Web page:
Disposable dishware doesn’t make food democratic, it makes it bad. This isn’t just about wine- how would you feel if you were in a restaurant, and everyone was eating their soup from paper bins with plastic spoons? You’d think you were in a shelter or something. Nobody wants to eat soup out on the blustery streets of Chicago, at least not with any regularity. That’s because we all know that eating food on the sidewalk kinds of ruins it, except when it’s a rare treat. And it’s like that with coffee, too. A paper cup of coffee while walking on the sidewalk a few times a year is a treat and an indulgence. Every day, it’s a compulsive, neurotic behavior which disrespects both the beverage and the drinker.

    Paper cups have become the norm, not the exception, and that’s the problem.

    I believe that the 8 ounce coffee cup and saucer, at a table or bar, is the perfect way to enjoy coffee. I can rarely find that anywhere!

    pg

  4. JMLee says:

    Will there be a day when wine in a paper cup becomes a norm? I hope not. I think the worst is when someone ask for an espresso in a takeaway cup?! Such request will only result in an apologetic decline. Sorry, no democracy when it comes to this.

  5. zxva says:

    I love the coffee cups with a a bit narrower base and then it widens at the top. And a bit rustic look on them then it´s awesome. Depends on what coffee drink you have.

  6. Mmm… I’m a fan of glass, as well. Especially for non-pressurized drinks, when they get that beautiful reddish tint. A nice handmade mug is lovely, too. Something with weight and texture.

    While I don’t think take-away cups add to the experience of a coffee, they do have their merits. In cafes where coffee is only served take-away, the baristi are able to fully concentrate on coffee, rather than having to muck around with clearing tables and doing dishes. I like that idea.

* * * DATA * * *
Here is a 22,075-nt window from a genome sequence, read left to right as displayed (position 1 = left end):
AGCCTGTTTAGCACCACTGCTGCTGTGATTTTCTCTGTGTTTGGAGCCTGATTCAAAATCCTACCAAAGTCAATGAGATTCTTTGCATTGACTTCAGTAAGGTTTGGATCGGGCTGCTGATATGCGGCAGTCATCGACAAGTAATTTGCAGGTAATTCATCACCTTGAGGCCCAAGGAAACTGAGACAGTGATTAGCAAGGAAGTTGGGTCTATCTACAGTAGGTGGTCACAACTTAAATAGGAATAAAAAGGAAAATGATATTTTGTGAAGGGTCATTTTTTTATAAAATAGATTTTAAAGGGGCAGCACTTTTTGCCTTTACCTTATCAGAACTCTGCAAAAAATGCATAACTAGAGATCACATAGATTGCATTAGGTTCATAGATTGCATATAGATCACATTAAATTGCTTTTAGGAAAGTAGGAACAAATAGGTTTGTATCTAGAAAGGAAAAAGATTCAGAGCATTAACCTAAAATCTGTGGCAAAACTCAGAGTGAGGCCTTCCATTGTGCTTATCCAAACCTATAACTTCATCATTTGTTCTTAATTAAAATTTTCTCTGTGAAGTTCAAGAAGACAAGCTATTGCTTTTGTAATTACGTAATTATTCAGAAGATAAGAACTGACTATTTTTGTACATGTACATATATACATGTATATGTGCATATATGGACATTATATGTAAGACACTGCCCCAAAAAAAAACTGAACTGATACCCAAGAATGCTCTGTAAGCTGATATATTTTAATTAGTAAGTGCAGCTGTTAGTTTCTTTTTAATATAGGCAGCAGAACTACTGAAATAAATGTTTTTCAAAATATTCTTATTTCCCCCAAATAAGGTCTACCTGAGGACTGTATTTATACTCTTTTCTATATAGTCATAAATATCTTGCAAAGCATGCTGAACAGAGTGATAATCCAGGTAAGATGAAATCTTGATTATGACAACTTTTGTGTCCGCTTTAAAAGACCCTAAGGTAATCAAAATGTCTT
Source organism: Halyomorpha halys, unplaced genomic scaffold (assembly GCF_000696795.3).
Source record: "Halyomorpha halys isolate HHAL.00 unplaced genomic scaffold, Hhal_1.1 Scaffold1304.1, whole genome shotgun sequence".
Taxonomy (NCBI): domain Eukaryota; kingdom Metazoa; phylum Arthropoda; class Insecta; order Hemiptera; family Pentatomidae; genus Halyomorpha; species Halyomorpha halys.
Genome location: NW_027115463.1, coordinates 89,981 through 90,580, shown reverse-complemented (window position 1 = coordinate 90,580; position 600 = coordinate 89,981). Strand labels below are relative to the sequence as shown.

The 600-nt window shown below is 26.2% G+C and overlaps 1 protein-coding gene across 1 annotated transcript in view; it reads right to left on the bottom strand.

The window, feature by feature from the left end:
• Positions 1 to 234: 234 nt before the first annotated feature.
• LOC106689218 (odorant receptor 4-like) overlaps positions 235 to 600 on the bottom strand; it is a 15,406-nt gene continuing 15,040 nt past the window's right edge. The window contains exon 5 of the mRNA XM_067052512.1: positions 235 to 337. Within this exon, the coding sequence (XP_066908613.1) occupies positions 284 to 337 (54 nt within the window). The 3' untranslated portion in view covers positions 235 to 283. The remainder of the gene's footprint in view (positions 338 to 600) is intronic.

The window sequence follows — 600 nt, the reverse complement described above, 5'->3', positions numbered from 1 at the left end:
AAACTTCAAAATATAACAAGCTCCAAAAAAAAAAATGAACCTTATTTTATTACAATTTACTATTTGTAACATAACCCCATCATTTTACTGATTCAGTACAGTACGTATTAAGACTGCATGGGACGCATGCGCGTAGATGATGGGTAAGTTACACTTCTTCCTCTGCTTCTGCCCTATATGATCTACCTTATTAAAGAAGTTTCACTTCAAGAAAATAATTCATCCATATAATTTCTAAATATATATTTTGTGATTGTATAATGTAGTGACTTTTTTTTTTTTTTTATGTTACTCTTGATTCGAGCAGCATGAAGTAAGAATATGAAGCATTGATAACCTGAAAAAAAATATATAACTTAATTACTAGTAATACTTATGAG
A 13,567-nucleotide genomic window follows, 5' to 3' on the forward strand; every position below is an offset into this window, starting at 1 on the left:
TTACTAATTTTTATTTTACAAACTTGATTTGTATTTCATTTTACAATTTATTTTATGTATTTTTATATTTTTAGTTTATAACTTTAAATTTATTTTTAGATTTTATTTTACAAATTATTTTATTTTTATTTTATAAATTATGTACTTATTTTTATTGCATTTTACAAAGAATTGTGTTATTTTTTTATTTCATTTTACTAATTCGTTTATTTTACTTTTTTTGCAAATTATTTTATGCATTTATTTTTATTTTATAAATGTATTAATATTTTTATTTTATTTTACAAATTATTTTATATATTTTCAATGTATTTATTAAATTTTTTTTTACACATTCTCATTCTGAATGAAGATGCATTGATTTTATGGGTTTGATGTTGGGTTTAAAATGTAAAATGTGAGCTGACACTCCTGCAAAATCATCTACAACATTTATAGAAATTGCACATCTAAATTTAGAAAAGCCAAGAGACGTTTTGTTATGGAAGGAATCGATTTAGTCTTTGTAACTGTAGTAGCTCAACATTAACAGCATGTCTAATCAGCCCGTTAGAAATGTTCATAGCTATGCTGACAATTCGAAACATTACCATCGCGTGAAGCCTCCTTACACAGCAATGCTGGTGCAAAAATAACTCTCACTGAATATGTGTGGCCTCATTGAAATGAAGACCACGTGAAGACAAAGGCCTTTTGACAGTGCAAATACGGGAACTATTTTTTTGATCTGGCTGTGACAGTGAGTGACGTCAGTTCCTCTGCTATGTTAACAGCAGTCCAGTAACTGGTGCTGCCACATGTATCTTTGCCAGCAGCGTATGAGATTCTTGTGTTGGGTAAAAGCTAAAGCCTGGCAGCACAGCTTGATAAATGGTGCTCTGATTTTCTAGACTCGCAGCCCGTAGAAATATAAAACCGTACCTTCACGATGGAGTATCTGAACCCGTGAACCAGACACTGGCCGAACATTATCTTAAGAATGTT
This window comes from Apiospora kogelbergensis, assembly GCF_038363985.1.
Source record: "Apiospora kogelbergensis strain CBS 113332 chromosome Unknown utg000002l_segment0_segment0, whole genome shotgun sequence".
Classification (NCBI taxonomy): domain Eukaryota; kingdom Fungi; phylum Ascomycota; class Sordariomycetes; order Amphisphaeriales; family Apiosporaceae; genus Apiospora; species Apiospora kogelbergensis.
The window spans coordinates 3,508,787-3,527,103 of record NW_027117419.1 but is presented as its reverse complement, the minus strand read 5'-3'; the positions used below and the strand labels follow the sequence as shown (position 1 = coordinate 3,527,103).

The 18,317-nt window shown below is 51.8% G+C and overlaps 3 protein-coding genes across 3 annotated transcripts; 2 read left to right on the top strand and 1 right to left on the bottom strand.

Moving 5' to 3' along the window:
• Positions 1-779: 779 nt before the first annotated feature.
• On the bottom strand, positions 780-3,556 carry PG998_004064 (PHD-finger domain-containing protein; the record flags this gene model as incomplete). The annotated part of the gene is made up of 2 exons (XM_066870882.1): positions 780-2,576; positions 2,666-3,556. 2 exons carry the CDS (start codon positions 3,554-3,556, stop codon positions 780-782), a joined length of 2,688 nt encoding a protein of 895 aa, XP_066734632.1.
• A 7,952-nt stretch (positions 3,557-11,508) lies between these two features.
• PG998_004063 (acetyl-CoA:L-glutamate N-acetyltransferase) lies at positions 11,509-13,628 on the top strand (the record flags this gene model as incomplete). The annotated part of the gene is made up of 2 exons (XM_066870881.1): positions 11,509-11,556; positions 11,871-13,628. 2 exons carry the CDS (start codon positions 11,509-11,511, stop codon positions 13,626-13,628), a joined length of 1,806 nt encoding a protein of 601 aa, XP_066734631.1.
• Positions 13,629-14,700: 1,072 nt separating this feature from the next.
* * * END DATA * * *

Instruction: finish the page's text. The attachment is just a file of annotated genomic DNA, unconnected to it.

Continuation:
I wrote a rather trivial post on why take-away cups are a bad idea – http://supersolenoidblog.tumblr.com/post/13915599732/top-5-reasons-you-should-stop-getting-take-away-coffees … but secretly if I had my own cafe, I might be tempted to only serve take-aways, and just skip the lids and over-filling.

    I guess I’m waiting for the day when they make take-away cups that are made in sizes that match the actual size of porcelain cups.

  7. Lee says:

    There are some cups for fine ground coffee, hot water, and also 2 filter to pour over brewer.
    Better drip coffee :-)

  8. I’m a big fan of coffee in a tall glass. Is that… weird?

  9. Coffee Lover says:

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  10. Scott Wilcox says:

    Here’s something to Rev up your day! Here’s a real bad video of a Really good song I’ve written, called A Cup of Coffee! ~ Songwriter Scott Wilcox

  11. Rakeem jackson says:

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  12. If you feel stress yourself after spending lots of time with work and if you want to release your stress, then I think you need a cup of coffee.

  13. Coffee Beans says:

    Here is another vote for coffee in a glass, preferably clear so I can admire as it is consumed. Paper would be my last choice and coffee mugs are for decoration and not for drinking. Cheers and raise your glass of ……coffee!

  14. fournines says:

    Mugs are for coffee, not glasses. Sorry

  15. Finding a good coffee cup is so hard. Ideally getting one that is about half the size of a soup cup would be ideal but about 2 x bigger than a standard cup.

  16. Darren Levy says:

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  17. Darren Levy says:

    but for me, personally drinking coffee vessel should fit your hand while not obstructing the smooth flow of coffee into your mouth. Should be one were the heat does not burn your hand so that you can concentrate on enjoying the coffee. Lastly, it should be able to keep the heat so that the coffee starts hotter longer as i know most of us DON’T LIKE COLD COFFEE!!!